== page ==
Size is the physical extent of an object. You can describe it with more specific terms such as width, height, thickness, volume etc. Size is a bit of a general term.
Mass is the measure of how much matter an object contains. Intuitively, a heavier object contains more mass that a lighter object, etc. It is measured in Kilograms in the metric system.
The two quantities are related by density. A large object containing not much mass is regarded as relatively less dense (such as a balloon filled with air) than an object that is smaller and contains more mass (such as a block of lead).
And so we come to black holes – these are the densest objects in the universe, containing many stars worth of material crammed into a very small space by a phenomenon known as gravitational collapse. Check out this article if you feel like reading further:
Hmmm apologies if posted twice, computer tripping out? Frustrating!
Nooooo! post lost twice!
Check out this article LLDIAZ, it may answer some of your questions:
Damn! Post lost twice! Check out wikipedia LLDIAZ. Look up mass and volume on there… I wrote a post but it doesn’t seem to want to log it!
It is possible if you think about it. The singularity itself is almost infinitely small. (The word infinite is important here) so we are dealing with an object that does have the power to prove E=mc^2. the jets that exit the “Hole” have already had incredible forces and energies in the mix. The theory is that matter is reduced to sub-atomic particles, and we believe that this occurs in the accretion disk. The energy released when you break a nuclear bond is huge. Throw in gravitational and magnetic forces on top of that, and it is plausible that this can and does occur. Einstein wasn’t wrong, he just hasn’t been proven “Right” enough yet.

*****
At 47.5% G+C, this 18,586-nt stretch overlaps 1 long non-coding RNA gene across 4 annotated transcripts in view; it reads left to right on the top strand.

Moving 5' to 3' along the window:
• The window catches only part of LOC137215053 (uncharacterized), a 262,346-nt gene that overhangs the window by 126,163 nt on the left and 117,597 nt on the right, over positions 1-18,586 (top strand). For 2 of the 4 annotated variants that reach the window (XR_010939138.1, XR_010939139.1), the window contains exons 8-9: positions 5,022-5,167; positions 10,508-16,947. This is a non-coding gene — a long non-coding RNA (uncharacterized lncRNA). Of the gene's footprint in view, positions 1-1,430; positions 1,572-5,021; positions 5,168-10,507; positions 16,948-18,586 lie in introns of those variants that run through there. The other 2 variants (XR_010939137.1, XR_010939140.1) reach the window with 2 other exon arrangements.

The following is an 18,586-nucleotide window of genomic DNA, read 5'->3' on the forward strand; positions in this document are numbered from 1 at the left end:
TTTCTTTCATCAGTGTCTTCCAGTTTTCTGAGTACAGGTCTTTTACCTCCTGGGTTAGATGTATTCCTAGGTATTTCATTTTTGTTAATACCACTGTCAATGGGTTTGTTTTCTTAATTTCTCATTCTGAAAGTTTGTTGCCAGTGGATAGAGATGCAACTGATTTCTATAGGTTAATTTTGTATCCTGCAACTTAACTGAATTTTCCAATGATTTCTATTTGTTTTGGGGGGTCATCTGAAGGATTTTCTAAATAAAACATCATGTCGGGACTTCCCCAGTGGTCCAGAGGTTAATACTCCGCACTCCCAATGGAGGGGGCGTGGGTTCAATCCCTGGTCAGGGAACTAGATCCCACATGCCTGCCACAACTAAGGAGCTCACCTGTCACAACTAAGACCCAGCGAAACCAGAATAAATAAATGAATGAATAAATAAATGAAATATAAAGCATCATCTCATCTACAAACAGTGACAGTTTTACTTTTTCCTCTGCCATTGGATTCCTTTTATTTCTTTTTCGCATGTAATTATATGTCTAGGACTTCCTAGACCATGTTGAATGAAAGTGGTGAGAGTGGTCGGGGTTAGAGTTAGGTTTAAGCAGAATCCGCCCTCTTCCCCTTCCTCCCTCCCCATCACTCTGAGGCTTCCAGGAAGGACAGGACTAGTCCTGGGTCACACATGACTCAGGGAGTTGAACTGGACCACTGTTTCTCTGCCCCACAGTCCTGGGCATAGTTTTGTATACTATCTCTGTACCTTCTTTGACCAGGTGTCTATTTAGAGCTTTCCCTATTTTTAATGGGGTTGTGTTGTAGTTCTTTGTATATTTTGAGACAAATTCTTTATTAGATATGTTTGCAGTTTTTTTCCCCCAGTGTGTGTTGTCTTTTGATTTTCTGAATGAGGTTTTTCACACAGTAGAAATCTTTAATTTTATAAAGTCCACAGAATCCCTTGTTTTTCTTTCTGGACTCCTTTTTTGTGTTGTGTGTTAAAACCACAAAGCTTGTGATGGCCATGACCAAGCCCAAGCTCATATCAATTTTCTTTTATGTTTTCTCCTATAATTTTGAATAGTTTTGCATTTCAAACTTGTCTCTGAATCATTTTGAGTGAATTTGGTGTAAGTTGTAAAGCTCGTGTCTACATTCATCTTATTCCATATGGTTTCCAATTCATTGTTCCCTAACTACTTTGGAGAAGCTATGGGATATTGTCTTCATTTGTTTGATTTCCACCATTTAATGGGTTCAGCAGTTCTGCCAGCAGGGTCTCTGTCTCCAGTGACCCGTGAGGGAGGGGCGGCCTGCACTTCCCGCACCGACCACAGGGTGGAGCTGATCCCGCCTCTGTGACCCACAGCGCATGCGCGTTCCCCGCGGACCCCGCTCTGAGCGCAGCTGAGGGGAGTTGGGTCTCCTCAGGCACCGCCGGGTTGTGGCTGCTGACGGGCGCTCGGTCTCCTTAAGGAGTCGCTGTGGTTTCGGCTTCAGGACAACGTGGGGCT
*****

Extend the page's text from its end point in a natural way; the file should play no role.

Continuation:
beautiful animation. Top one, people!
I am unable to convince myself with the question how the accretion disk is formed. Whatever is written can be possible only for blackholes with some rotation. I dont know how, if possible, it makes any sense if the blackhole is not spinning and the disk is formed. If it is possible, somebody tell me how.
Tajadar: I’m not 100% certain of this, but I think it been predicted that all black holes spin. In mathematical models, it’s possible to have a non-rotating black hole, but in reality, they all rotate.
LLDIAZ: As for mass: Think of a lead bar that weighs 100 pounds. Then think of a pile of feathers that weighs 100 pounds. They both weigh the same, but the feather pile is much bigger. Same thing with a black hole. Black holes have a lot of mass in a small size.
Accretion disks form because collisions between the particles making up a spherical cloud of gas or dust tend to average out their angular momentum. This causes the cloud to collapse into a disk, where the orbits of the particles don’t cross, minimizing the number of collisions. The rotation of the primary also plays a role, tending to align the disk with its own equator (I haven’t quite figured out the ‘how’ of that last part, yet. It’s something to do with the oblateness of rotating bodies).
Also, the matter of the disk, as it falls into the black hole, transfers its angular momentum to the hole, which also helps to align the hole’s equator with the accretion disk.